In the limitations sections of systematic reviews on any topic, it is not uncommon for the authors to discuss how language limitations within their search may have restricted the breadth of evidence presented. For instance, if the reviewers speak only English, the review is likely limited to publications and journals in that language. But how much of a difference does such a limitation make in terms of the overall conclusions of a systematic review? According to a new paper in the Journal of Clinical Epidemiology, probably not much - but it may depend on the specific topic of medicine under investigation.
While other methods reviews have previously examined this question, Dobrescu and colleagues extended the range of topics to methods reviews that included systematic reviews within the realm of complementary and alternative medicine, yielding four reviews previously unexamined by prior studies. Specifically, the authors looked for methods reviews comparing the restriction of literature searches to English-only versus unrestricted searches and whose primary outcomes compared differences in treatment effect estimates, certainty of evidence ratings, or conclusions based on the language restrictions enforced.
The search yielded eight studies investigating the impact of language restrictions in anywhere from 9 to 147 systematic reviews in medicine. Overall, the exclusion of non-English articles had a greater impact on estimates of treatment effects and the statistical significance of findings in reviews of complementary and alternative medicine versus conventional medicine topics. Most commonly, the exclusion of non-English studies led to a loss of statistical significance in these topic areas.
Overall, the methods studies examined found that the exclusion of non-English studies of conventional medicine topics led to small to moderate changes in the estimate of effect; however, exclusion of non-English studies shrank the observed effect size in complementary and alternative medicine topics by 63 percent. Two studies examined whether language restricted influenced authors' overall conclusions, generally finding no effect.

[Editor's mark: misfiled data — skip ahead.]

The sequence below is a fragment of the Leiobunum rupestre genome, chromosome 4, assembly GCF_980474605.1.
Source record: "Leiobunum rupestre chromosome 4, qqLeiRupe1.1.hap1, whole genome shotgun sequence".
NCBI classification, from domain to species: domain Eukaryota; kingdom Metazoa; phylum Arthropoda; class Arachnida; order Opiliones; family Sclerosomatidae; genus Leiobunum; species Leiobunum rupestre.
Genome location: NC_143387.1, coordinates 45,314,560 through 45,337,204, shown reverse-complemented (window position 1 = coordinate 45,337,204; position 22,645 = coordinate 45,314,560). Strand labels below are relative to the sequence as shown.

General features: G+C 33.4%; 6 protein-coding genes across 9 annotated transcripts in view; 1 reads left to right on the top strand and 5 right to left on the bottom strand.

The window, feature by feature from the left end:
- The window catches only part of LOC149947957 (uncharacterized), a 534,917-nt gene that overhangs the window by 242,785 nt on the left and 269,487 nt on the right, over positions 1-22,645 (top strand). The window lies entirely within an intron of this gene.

The authors conclude that when it comes to systematic reviews of conventional medicine topics, their findings are in line with those of previous methods studies which demonstrate little to no effect of language restrictions and suggest that restricting a search to English-only should not greatly impact the findings or conclusions of a review. However, the effect appears greater in the realm of complementary and alternative medicine, perhaps due to the greater proportion of non-English studies published in this field. Thus, systematic reviewers attempting to synthesize the evidence on an alternative medicine topic should be cognizant of their choices regarding language restriction and the potential implications they may have on their ultimate findings.
Dobrescu A, Nussbaumer SB, Klerings I et al. (2021). Restricting evidence syntheses of interventions to English-language publications is a viable methodological shortcut for most medical topics: A systematic review: Excluding English-language publications a valid shortcut. J Clin Epidemiol, epub ahead of print.
Manuscript available from publisher's website here.